The snippet below attempts to load masscan’s JSON file. self.input() corresponds to the return value from the Masscan Task’s output function. If an exception is thrown, we’ll print the exception and return None. When we return at this point due to an exception, we will not have created the pickle file, so the pipeline will rerun this task when rerun.

153        try:
154            entries = json.load(self.input().open())  
155        except json.decoder.JSONDecodeError as e:
156            return print(e)

After we’ve loaded the JSON file, we begin our loop over its contents. Here’s an example JSON file produced by masscan.

{   "ip": "",   "timestamp": "1568233934", "ports": [ {"port": 53, "proto": "tcp", "status": "open", "reason": "syn-ack", "ttl": 63} ] }
{   "ip": "",   "timestamp": "1568233935", "ports": [ {"port": 21, "proto": "tcp", "status": "open", "reason": "syn-ack", "ttl": 63} ] }
{   "ip": "",   "timestamp": "1568233935", "ports": [ {"port": 53, "proto": "udp", "status": "open", "reason": "none", "ttl": 0} ] }
{   "ip": "",   "timestamp": "1568233936", "ports": [ {"port": 22, "proto": "tcp", "status": "open", "reason": "syn-ack", "ttl": 63} ] }

As we loop through, we grab the ip address first. From there, we snag the list of ports and iterate over it. In doing so, we make a note of the protocol. With all of that information, we can add the entry to ip_dict.

160        for entry in entries:
161            single_target_ip = entry.get("ip")
162            for port_entry in entry.get("ports"):
163                protocol = port_entry.get("proto")
164                ip_dict[single_target_ip][protocol].add(str(port_entry.get("port")))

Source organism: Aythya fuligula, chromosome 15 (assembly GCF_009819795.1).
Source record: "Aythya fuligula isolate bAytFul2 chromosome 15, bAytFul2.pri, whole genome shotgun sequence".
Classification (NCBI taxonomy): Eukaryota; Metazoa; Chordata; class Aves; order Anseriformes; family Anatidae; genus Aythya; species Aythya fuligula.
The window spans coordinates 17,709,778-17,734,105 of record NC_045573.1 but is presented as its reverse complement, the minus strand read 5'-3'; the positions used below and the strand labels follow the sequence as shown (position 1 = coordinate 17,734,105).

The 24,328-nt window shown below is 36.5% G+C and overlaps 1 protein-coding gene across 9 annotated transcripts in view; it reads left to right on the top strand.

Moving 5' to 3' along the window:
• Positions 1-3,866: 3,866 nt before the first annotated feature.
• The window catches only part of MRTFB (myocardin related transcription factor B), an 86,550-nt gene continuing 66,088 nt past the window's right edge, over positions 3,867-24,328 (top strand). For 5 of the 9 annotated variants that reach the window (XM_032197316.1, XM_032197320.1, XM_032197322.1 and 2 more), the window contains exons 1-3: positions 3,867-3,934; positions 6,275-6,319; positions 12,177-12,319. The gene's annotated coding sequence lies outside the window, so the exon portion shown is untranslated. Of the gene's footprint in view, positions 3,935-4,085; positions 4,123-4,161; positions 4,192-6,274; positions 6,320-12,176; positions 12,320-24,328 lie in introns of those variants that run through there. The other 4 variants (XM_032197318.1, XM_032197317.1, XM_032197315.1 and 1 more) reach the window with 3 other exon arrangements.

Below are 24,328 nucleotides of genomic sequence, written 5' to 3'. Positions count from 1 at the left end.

Here is what our ip_dict looks like after having parsed the example above.

{'': defaultdict(<class 'set'>, {'tcp': {'21', '22', '53'}, 'udp': {'53'}})}

Our final step is to write ip_dict to disk as a pickled object.

166        with open(self.output().path, "wb") as f:
167            pickle.dump(dict(ip_dict), f)

Finalized Code

Thus completes our ParseMasscanOutput class; here it is in its entirety with accompanying comments et al.

114class ParseMasscanOutput(luigi.Task):
115    """ Read masscan JSON results and create a pickled dictionary of pertinent information for processing.
117    Args:
118        rate: desired rate for transmitting packets (packets per second) *--* Required by upstream Task
119        interface: use the named raw network interface, such as "eth0" *--* Required by upstream Task
120        top_ports: Scan top N most popular ports *--* Required by upstream Task
121        ports: specifies the port(s) to be scanned *--* Required by upstream Task
122        target_file: specifies the file on disk containing a list of ips or domains *--* Required by upstream Task
123    """
125    def requires(self):
126        """ ParseMasscanOutput depends on Masscan to run.